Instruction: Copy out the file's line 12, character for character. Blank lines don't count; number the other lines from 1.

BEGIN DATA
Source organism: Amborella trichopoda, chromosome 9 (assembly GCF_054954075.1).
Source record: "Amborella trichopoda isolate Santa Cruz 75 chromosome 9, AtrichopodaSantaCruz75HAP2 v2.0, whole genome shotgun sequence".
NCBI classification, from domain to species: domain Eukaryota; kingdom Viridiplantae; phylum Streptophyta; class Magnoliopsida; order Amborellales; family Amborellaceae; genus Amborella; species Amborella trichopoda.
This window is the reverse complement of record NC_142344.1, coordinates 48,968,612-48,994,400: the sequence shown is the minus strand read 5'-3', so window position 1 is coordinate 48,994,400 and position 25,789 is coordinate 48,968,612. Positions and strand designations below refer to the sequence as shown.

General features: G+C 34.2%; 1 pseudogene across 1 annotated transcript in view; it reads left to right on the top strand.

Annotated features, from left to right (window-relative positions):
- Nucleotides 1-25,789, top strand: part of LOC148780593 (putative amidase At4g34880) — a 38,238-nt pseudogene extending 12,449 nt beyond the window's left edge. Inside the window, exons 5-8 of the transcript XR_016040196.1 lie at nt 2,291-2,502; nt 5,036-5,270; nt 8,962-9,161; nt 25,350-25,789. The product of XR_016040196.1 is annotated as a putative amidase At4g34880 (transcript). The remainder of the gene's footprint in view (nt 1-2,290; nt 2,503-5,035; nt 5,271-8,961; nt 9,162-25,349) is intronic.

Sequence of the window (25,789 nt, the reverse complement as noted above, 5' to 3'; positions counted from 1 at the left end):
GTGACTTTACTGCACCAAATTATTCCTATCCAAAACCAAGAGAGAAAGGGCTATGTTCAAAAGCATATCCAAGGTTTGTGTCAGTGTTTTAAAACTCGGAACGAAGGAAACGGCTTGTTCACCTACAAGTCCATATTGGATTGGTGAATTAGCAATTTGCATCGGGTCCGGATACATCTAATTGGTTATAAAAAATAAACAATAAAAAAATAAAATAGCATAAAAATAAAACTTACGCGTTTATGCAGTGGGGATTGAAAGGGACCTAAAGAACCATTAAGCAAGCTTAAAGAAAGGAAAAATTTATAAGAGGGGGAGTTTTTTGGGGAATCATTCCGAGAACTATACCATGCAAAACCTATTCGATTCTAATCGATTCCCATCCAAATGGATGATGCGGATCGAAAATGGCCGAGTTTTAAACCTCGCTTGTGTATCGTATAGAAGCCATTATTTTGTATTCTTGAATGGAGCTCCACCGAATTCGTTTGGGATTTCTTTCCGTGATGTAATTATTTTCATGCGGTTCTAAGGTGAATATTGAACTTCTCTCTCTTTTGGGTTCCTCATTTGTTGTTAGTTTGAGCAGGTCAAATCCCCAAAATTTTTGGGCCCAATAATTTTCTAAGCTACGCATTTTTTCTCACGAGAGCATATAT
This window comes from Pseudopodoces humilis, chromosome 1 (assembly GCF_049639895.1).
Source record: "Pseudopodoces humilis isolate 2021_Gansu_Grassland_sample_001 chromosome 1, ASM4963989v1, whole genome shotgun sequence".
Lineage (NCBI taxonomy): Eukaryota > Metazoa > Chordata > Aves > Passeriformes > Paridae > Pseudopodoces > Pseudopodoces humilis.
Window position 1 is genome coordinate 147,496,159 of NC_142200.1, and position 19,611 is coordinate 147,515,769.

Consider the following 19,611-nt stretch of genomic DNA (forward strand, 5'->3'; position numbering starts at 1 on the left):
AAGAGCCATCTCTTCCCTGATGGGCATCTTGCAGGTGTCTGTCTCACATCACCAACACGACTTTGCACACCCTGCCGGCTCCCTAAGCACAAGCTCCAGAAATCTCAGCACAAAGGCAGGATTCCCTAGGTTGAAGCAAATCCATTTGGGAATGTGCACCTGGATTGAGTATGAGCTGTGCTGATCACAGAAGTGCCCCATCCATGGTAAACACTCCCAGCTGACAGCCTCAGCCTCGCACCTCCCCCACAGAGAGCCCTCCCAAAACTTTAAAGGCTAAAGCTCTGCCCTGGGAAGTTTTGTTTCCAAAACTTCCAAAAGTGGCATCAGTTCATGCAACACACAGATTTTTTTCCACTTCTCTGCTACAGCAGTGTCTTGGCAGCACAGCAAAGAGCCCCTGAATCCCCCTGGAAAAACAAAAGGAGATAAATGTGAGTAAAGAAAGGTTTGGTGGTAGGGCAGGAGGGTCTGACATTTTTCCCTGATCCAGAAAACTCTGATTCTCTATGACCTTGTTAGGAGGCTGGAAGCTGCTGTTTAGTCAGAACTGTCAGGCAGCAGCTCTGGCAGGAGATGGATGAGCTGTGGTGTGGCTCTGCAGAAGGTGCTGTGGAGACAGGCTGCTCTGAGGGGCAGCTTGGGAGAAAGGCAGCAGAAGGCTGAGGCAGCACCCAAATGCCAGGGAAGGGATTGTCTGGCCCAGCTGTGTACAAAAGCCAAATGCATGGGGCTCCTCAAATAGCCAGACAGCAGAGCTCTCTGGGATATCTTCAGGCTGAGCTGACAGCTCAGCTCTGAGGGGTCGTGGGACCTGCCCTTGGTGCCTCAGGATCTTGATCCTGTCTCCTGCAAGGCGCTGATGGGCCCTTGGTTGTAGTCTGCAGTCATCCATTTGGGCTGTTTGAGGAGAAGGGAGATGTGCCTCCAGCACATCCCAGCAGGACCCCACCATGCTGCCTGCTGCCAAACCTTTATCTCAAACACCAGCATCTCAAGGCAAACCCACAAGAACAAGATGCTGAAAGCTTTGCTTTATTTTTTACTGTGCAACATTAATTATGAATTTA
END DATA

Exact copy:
Lineage (NCBI taxonomy): Eukaryota > Metazoa > Chordata > Aves > Passeriformes > Paridae > Pseudopodoces > Pseudopodoces humilis.